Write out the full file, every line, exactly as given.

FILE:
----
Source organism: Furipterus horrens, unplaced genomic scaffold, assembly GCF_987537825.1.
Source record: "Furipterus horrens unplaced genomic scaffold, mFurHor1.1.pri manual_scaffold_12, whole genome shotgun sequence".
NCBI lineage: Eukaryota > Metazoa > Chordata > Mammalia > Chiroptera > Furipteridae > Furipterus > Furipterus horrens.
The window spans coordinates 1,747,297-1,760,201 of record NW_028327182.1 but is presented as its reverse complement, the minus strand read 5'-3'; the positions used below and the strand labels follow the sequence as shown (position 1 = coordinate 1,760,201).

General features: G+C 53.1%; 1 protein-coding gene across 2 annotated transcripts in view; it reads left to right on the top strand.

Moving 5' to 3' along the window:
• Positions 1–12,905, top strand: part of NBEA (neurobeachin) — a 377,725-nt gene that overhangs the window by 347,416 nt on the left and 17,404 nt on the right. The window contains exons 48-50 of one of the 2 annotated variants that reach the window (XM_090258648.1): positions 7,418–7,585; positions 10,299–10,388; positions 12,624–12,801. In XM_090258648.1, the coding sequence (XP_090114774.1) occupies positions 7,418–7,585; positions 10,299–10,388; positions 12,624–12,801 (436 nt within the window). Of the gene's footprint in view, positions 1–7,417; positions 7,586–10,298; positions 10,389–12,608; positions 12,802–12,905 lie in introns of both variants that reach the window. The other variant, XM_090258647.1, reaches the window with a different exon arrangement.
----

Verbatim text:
Source organism: Furipterus horrens, unplaced genomic scaffold, assembly GCF_987537825.1.
Source record: "Furipterus horrens unplaced genomic scaffold, mFurHor1.1.pri manual_scaffold_12, whole genome shotgun sequence".
NCBI lineage: Eukaryota > Metazoa > Chordata > Mammalia > Chiroptera > Furipteridae > Furipterus > Furipterus horrens.
The window spans coordinates 1,747,297-1,760,201 of record NW_028327182.1 but is presented as its reverse complement, the minus strand read 5'-3'; the positions used below and the strand labels follow the sequence as shown (position 1 = coordinate 1,760,201).

General features: G+C 53.1%; 1 protein-coding gene across 2 annotated transcripts in view; it reads left to right on the top strand.

Moving 5' to 3' along the window:
• Positions 1–12,905, top strand: part of NBEA (neurobeachin) — a 377,725-nt gene that overhangs the window by 347,416 nt on the left and 17,404 nt on the right. The window contains exons 48-50 of one of the 2 annotated variants that reach the window (XM_090258648.1): positions 7,418–7,585; positions 10,299–10,388; positions 12,624–12,801. In XM_090258648.1, the coding sequence (XP_090114774.1) occupies positions 7,418–7,585; positions 10,299–10,388; positions 12,624–12,801 (436 nt within the window). Of the gene's footprint in view, positions 1–7,417; positions 7,586–10,298; positions 10,389–12,608; positions 12,802–12,905 lie in introns of both variants that reach the window. The other variant, XM_090258647.1, reaches the window with a different exon arrangement.